Does specific .m define particular function?

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When I wrote programs to analyze programs, sometimes I need to know whether a specific .m defines a particular function. What are some of the options for checking that -- preferably without having to parse the code for not-quoted not-commented not-block-commented occurrences of "function" ?
My most immediate use is in checking the properties of callbacks defined in objects to see whether they attempt to refer to undefined routines (which is unfortunately common.) By examining the properties (and possibly pulling apart function handles) I may have a string that is a function name and contextually I may have a good idea of which .m is most likely to define the function, but I need to cross-check automatically.
For greater certainty: this is not the case where the function to be looked for has its own .m file: this is the case where a .m file may define multiple functions, and so when executing within the .m the function name may resolve perfectly well, but I need to peak inside the .m to check.
Ideally the code resolution would handle arbitrarily nested functions, but for my immediate needs, simple top-level definitions would do. Some day I may need to think about extending this to classes, but not yet.
Alternately, it would be useful if there were a routine that could be given .m name and a target function name and the routine returned where the target function name would resolve to if executed within that .m . Better yet if the syntax allowed designating particular functions or scopes to start the resolution within.
I know that there must be some built-in functionality along these lines, as hgload() to restore .fig is known to do resolution of function handles at the time of the load, at least in some instances.
My existing code already analyzes function handles. Depending on how the function handle is created, sometimes the context of which filename is already available by using functions(), which makes things easy. But not all methods of creating function handles have non-empty "file" properties. :(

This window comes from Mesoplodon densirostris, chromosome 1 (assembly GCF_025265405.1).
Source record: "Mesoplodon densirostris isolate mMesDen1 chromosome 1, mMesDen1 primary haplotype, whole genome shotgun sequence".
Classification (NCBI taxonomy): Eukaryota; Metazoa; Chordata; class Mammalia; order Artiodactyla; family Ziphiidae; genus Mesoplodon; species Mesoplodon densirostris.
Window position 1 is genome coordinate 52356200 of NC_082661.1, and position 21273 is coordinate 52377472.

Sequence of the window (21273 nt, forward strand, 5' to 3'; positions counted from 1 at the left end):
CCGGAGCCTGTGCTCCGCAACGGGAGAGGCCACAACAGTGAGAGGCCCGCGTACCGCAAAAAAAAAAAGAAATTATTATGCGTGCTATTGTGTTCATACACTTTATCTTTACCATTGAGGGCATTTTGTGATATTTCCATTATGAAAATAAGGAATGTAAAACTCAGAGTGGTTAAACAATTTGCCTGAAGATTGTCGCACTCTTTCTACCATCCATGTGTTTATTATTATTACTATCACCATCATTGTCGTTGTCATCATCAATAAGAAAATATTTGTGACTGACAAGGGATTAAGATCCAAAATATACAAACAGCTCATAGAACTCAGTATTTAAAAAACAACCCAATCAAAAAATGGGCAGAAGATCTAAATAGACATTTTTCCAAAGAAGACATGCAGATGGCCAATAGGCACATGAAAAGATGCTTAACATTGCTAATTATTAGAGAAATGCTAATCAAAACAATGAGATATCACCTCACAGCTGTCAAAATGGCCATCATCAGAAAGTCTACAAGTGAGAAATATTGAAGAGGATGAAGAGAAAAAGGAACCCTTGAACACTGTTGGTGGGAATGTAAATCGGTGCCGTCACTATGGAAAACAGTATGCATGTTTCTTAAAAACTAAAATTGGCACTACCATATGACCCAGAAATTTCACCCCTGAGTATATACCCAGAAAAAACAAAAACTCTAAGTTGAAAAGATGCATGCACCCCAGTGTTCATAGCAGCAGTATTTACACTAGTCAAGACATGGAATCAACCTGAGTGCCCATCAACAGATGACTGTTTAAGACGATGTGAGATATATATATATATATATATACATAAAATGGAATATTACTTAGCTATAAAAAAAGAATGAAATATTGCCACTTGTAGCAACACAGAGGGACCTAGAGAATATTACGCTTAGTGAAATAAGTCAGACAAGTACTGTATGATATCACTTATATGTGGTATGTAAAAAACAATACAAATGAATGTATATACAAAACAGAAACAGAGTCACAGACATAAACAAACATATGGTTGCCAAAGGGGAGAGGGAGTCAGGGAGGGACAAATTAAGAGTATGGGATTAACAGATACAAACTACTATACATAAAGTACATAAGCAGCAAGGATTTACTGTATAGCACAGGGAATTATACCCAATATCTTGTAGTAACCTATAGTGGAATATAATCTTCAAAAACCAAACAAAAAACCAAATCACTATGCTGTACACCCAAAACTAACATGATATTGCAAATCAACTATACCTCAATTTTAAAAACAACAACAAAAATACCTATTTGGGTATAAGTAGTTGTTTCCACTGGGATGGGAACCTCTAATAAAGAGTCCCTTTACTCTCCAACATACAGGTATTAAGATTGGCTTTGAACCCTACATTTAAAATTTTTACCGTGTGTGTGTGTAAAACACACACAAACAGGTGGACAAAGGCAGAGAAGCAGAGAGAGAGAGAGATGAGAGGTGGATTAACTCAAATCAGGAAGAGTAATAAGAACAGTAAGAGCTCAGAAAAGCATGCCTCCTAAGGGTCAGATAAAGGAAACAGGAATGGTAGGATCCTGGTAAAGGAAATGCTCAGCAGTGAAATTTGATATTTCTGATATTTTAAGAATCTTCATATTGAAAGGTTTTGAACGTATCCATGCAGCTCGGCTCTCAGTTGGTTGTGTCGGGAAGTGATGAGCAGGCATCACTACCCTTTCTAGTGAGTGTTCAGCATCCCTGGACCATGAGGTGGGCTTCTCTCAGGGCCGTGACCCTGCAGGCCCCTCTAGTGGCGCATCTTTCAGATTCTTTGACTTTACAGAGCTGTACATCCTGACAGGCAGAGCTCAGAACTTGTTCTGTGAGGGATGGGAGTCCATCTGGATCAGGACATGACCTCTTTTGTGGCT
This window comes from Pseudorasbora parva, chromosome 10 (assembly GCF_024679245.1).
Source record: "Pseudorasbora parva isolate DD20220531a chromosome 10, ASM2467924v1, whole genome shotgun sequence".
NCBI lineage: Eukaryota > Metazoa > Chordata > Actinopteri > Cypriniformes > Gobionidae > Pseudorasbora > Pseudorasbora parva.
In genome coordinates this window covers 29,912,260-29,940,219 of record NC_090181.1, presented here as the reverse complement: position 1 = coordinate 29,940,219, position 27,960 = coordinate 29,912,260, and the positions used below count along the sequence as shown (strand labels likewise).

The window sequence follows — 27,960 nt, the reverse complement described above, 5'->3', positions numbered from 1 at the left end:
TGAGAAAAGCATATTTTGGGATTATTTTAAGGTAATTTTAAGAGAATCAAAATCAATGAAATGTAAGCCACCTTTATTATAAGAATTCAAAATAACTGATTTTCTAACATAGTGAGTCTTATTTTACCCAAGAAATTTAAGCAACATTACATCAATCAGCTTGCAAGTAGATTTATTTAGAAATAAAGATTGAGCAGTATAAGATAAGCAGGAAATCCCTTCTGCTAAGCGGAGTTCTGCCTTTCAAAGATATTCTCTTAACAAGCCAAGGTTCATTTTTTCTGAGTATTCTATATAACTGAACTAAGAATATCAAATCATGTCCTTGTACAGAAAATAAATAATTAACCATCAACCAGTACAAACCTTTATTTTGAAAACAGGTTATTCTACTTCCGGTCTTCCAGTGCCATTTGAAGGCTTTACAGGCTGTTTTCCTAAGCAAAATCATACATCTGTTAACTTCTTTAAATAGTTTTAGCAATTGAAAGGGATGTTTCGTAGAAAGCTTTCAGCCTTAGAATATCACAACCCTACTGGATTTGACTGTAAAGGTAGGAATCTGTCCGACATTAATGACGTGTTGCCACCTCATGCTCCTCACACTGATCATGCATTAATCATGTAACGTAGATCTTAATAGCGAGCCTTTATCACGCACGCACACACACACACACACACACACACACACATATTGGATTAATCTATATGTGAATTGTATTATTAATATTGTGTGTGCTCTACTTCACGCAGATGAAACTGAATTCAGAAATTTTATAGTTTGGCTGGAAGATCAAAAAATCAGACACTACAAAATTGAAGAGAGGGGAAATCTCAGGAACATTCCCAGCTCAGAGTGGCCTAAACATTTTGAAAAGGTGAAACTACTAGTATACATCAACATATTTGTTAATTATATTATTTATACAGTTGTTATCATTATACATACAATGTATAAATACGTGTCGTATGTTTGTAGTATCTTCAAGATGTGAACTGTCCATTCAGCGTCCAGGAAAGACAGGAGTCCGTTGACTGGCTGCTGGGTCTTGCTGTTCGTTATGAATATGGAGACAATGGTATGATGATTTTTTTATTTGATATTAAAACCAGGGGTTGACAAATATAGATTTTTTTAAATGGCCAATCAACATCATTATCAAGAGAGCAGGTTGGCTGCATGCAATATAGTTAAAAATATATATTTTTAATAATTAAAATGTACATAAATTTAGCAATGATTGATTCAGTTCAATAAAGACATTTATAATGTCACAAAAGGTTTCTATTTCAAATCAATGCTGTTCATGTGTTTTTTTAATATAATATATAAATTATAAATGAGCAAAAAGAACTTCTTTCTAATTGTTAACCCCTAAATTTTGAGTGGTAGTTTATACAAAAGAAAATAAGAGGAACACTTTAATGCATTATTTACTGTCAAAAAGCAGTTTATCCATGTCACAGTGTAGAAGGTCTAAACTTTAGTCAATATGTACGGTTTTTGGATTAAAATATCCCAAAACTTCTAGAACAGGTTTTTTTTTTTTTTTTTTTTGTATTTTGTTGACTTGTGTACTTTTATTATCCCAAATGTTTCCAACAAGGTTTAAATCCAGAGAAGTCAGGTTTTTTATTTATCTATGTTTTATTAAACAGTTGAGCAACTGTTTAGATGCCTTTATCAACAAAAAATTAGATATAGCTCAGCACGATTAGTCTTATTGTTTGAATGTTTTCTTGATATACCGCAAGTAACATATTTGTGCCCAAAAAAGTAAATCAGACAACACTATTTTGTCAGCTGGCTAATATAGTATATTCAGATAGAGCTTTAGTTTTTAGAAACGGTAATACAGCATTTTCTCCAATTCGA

Accepted Answer

Walter Roberson
Walter Roberson on 17 Apr 2016
Ah, I just realized there is a way!
contains_function = @(filename, functionname) ~isempty( which([filename '>' functionname]) );
The filename can be fully qualified complete with directory and with '.m' . This does not just check to see if the file exists, it checks to see if the function exists in the file.
It will not, of course, detect functions that are dynamically created. It also cannot locate nested functions.
If you prefer to stick to documented syntax,
contains_function = @(filename, functionname) ~isempty( which(functionname, 'in', filename) );
Walter Roberson
Walter Roberson on 1 Dec 2016
I checked with Support and there is no function available to make this kind of check directly, so you do need to parse the output of which()

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More Answers (1)

Arnab Sen
Arnab Sen on 23 Feb 2016
Hi Walter,
The inbuilt function 'exist' can help you in this regards. It returns various code based on entity present as the given name in MATLAB path.
For more details about 'exist', refer to the following link:
  1 Comment
Walter Roberson
Walter Roberson on 17 Apr 2016
Edited: Walter Roberson on 17 Apr 2016
exist() cannot reach into a .m file to say whether the .m file defines a particular function other than the one that matches the file name. When I am running my analyzer, I am not running the file being analyzed: I am running a program that is examining a file.
For example, MyGUI.m might contain
function MyGUI
function MyGUI_edit1_Callback
function MyGUI_edit2_Callback
Now from outside, from my analyzer program, how could I ask "Does MyGUI.m contain function MyGUI_edit2_Callback ?" "Does MyGUI.m contain function MyGUI_push1_Callback" ?
You cannot put an entire .m file onto your path for the purpose of exist() . If you are not executing within the .m file then you cannot ask about the functions in the file with exist()

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